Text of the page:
In reply to an earlier post on Oct 4, 2012 10:58:13 PM PDT
Barbaric decadence, isn't it?

But far more relevance is the barbarism of people who refute science to embrace ignorance.

In reply to an earlier post on Oct 4, 2012 11:20:23 PM PDT
Last edited by the author on Oct 4, 2012 11:22:34 PM PDT
Sceptic says:
Darwinian medicine is in its infancy. There are many evolutionary hypotheses in medicine these days. They are work in progress; not dogma.
2.1.2 Evolution: medicine's most basic science
Randolph M. Nesse and Richard Dawkins
Nesse, R. M., & Dawkins, R. (2010). Evolution: Medicine's most basic science.
In D. A. Warrell, T. M. Cox, J. D. Firth & E. J. J. Benz (Eds.),
Oxford Textbook of Medicine, 5th edition (pp. 12-15).
Oxford: Oxford University Press.
The role of evolutionary biology as a basic science for medicine has been expanding rapidly. Some evolutionary methods are already widely applied in medicine, such as population genetics and methods
for analysing phylogenetic trees. Newer applications come from
seeking evolutionary as well as proximate explanations for disease.Traditional medical research has been restricted to proximate studies of the body's mechanism. However, separate evolutionary
explanations are also needed for why natural selection has left many aspects of the body vulnerable to disease. There are six main possibilities:
mismatch, infection, constraints, trade-offs, reproduction at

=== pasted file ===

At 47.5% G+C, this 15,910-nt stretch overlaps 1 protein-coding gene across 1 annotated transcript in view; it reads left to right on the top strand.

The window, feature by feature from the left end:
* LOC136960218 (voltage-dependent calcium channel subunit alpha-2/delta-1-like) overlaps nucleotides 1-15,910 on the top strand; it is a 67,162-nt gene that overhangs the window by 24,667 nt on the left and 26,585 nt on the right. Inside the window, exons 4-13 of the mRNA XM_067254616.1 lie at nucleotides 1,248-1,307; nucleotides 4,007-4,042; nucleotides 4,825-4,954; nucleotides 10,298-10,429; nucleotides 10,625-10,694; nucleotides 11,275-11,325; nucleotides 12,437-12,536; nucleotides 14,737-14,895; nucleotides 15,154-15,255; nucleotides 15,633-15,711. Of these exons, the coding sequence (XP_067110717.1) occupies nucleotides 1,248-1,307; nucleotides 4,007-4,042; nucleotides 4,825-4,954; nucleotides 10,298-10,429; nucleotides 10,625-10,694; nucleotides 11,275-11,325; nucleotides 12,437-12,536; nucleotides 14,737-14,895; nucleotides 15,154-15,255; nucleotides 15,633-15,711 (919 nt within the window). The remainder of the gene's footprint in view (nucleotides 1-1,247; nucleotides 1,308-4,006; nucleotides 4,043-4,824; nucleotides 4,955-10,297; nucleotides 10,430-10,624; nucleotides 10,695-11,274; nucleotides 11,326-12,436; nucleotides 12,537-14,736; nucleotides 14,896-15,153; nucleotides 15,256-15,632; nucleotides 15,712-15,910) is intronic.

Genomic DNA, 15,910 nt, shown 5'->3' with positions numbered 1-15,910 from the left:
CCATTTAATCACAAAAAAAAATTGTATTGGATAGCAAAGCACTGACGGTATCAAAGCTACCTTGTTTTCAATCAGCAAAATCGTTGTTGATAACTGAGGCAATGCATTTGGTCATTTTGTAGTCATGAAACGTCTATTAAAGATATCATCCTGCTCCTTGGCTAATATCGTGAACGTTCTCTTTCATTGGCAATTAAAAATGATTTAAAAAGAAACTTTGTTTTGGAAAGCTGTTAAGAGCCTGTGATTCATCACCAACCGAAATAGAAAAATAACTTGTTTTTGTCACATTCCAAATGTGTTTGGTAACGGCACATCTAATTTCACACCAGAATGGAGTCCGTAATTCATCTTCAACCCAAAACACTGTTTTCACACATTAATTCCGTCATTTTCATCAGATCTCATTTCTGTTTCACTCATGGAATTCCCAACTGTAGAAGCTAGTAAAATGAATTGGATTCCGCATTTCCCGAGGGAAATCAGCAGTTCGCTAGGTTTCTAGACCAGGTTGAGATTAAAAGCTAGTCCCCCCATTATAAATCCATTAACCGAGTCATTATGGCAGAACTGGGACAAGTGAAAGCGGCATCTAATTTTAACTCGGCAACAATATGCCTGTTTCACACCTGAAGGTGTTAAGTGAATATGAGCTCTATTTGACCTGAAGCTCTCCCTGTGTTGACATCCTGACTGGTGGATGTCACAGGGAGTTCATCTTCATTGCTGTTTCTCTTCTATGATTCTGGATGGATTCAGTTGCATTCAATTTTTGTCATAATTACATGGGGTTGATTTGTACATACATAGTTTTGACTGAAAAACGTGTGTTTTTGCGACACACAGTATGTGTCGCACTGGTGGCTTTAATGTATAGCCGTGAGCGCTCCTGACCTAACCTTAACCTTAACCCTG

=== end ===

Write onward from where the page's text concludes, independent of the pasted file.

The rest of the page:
the cost of health, and adaptive defences.
Like other basic sciences, evolutionary biology has limited direct clinical implications, but
it provides essential research methods, it encourages asking new questions that foster a deeper understanding of disease, and it provides a framework that organizes the facts of medicine. Physicians
who understand evolution recognize that bodies are not designed machines, but jury-rigged products of millions of years of natural selection that work remarkably well, given that no trait can be
perfect, and that selection maximizes reproduction, not health.

In reply to an earlier post on Oct 5, 2012 8:00:59 AM PDT
Dr. Paul S. J. Smith: You say regarding why we are vulnerable to disease: "There are six main possibilities: mismatch, infection, constraints, trade-offs, reproduction at the cost of health, and adaptive defences." Do you believe that the vulnerability to age-dependent diseases could be the result of a suicide mechanism that evolved because a limited life span conveys some sort of evolutionary advantage, i.e. "programmed aging? This based on the idea that some "wider" non-reproductive benefit of a limited life span can trade-off against the reproductive disadvantage of a limited life span. If so, why. If not, why not.